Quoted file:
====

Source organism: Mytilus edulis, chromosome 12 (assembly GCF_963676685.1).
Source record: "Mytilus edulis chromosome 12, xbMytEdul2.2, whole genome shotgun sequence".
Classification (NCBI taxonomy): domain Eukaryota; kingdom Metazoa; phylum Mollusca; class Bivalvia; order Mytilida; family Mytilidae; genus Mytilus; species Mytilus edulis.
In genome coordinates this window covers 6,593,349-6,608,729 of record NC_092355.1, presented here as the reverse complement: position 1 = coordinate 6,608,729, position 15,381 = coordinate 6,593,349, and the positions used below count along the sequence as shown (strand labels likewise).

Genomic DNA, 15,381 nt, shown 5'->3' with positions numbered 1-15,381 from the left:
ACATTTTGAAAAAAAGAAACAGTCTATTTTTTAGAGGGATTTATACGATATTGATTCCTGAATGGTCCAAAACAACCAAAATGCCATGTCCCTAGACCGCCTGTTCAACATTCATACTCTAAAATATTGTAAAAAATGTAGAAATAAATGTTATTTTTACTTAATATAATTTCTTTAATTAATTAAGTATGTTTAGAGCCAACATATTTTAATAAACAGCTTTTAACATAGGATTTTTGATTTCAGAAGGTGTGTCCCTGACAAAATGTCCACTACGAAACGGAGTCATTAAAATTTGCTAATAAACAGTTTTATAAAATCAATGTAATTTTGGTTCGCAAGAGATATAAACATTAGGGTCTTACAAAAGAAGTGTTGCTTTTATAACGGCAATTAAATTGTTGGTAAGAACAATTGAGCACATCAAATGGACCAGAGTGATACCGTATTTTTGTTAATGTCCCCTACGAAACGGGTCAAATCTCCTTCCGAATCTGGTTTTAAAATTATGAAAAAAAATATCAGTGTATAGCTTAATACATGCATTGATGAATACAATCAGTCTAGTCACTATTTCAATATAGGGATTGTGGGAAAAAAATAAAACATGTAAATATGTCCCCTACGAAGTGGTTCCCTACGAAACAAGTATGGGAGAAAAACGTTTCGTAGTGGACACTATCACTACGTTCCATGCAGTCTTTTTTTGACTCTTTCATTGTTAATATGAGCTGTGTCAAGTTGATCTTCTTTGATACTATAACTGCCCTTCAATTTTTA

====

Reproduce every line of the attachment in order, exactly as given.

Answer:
Source organism: Mytilus edulis, chromosome 12 (assembly GCF_963676685.1).
Source record: "Mytilus edulis chromosome 12, xbMytEdul2.2, whole genome shotgun sequence".
Classification (NCBI taxonomy): domain Eukaryota; kingdom Metazoa; phylum Mollusca; class Bivalvia; order Mytilida; family Mytilidae; genus Mytilus; species Mytilus edulis.
In genome coordinates this window covers 6,593,349-6,608,729 of record NC_092355.1, presented here as the reverse complement: position 1 = coordinate 6,608,729, position 15,381 = coordinate 6,593,349, and the positions used below count along the sequence as shown (strand labels likewise).

Genomic DNA, 15,381 nt, shown 5'->3' with positions numbered 1-15,381 from the left:
ACATTTTGAAAAAAAGAAACAGTCTATTTTTTAGAGGGATTTATACGATATTGATTCCTGAATGGTCCAAAACAACCAAAATGCCATGTCCCTAGACCGCCTGTTCAACATTCATACTCTAAAATATTGTAAAAAATGTAGAAATAAATGTTATTTTTACTTAATATAATTTCTTTAATTAATTAAGTATGTTTAGAGCCAACATATTTTAATAAACAGCTTTTAACATAGGATTTTTGATTTCAGAAGGTGTGTCCCTGACAAAATGTCCACTACGAAACGGAGTCATTAAAATTTGCTAATAAACAGTTTTATAAAATCAATGTAATTTTGGTTCGCAAGAGATATAAACATTAGGGTCTTACAAAAGAAGTGTTGCTTTTATAACGGCAATTAAATTGTTGGTAAGAACAATTGAGCACATCAAATGGACCAGAGTGATACCGTATTTTTGTTAATGTCCCCTACGAAACGGGTCAAATCTCCTTCCGAATCTGGTTTTAAAATTATGAAAAAAAATATCAGTGTATAGCTTAATACATGCATTGATGAATACAATCAGTCTAGTCACTATTTCAATATAGGGATTGTGGGAAAAAAATAAAACATGTAAATATGTCCCCTACGAAGTGGTTCCCTACGAAACAAGTATGGGAGAAAAACGTTTCGTAGTGGACACTATCACTACGTTCCATGCAGTCTTTTTTTGACTCTTTCATTGTTAATATGAGCTGTGTCAAGTTGATCTTCTTTGATACTATAACTGCCCTTCAATTTTTA